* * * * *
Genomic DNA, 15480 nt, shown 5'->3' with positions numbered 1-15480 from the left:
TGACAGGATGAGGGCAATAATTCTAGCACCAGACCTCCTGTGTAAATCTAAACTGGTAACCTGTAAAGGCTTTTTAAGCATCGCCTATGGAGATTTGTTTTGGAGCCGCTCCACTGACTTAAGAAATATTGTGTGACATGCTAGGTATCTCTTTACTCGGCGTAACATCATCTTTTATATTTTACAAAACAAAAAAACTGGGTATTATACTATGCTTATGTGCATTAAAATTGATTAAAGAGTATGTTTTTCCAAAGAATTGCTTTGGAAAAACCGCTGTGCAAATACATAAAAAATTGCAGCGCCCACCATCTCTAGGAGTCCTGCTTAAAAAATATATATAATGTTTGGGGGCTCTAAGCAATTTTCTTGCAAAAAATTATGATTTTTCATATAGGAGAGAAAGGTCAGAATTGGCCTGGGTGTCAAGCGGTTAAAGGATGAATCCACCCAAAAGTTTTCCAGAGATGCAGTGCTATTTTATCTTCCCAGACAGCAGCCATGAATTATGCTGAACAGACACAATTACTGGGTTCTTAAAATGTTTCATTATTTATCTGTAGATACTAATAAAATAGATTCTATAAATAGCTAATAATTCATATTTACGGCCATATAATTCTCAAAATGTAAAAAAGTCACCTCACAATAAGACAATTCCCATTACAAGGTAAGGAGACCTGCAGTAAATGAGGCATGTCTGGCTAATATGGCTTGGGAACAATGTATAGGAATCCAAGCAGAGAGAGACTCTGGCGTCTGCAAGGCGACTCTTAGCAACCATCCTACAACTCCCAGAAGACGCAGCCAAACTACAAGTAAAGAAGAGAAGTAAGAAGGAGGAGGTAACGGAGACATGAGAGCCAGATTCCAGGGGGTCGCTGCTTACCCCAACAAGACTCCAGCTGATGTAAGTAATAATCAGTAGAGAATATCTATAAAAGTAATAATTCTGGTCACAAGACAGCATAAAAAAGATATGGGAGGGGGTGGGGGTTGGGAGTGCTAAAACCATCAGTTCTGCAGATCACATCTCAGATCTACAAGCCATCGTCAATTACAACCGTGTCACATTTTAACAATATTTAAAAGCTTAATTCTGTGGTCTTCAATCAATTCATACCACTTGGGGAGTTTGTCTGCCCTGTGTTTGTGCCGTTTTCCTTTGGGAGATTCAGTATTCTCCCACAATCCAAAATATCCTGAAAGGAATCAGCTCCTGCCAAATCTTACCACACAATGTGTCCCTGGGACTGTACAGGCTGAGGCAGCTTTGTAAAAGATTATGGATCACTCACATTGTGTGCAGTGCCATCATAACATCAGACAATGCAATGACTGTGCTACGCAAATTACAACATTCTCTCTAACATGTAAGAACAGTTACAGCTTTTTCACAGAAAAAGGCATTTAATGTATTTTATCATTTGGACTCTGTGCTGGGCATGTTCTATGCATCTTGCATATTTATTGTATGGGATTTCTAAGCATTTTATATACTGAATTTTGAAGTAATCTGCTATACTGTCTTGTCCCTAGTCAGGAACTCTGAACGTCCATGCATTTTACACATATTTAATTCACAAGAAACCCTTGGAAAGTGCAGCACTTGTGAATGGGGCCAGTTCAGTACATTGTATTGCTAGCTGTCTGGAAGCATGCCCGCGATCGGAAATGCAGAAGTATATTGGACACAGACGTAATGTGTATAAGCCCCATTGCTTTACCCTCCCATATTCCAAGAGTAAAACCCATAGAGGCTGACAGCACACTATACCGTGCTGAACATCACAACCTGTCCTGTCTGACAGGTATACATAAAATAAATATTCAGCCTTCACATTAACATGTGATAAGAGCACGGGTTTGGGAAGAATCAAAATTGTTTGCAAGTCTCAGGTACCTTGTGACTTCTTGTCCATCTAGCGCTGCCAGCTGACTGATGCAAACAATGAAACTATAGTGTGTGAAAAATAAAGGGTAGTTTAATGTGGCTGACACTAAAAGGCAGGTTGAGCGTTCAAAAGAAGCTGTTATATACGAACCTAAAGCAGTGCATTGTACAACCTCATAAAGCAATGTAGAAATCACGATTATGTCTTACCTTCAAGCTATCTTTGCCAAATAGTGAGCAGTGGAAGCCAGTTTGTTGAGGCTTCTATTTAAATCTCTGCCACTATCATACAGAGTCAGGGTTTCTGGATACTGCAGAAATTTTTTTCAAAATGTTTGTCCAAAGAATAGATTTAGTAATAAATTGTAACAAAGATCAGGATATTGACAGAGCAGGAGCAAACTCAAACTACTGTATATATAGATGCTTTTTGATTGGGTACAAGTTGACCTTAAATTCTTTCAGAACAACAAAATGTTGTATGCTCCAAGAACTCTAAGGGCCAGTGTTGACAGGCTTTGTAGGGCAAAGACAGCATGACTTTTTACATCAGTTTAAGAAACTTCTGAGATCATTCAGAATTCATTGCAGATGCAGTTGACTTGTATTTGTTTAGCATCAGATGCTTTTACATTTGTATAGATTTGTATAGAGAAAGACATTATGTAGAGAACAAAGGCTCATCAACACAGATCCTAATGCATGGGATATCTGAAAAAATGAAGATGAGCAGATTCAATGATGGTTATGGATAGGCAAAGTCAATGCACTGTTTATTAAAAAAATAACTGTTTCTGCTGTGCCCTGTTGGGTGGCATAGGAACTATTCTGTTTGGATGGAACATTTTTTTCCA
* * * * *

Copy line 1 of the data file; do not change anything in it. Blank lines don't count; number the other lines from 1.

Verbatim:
Genomic DNA, 15480 nt, shown 5'->3' with positions numbered 1-15480 from the left: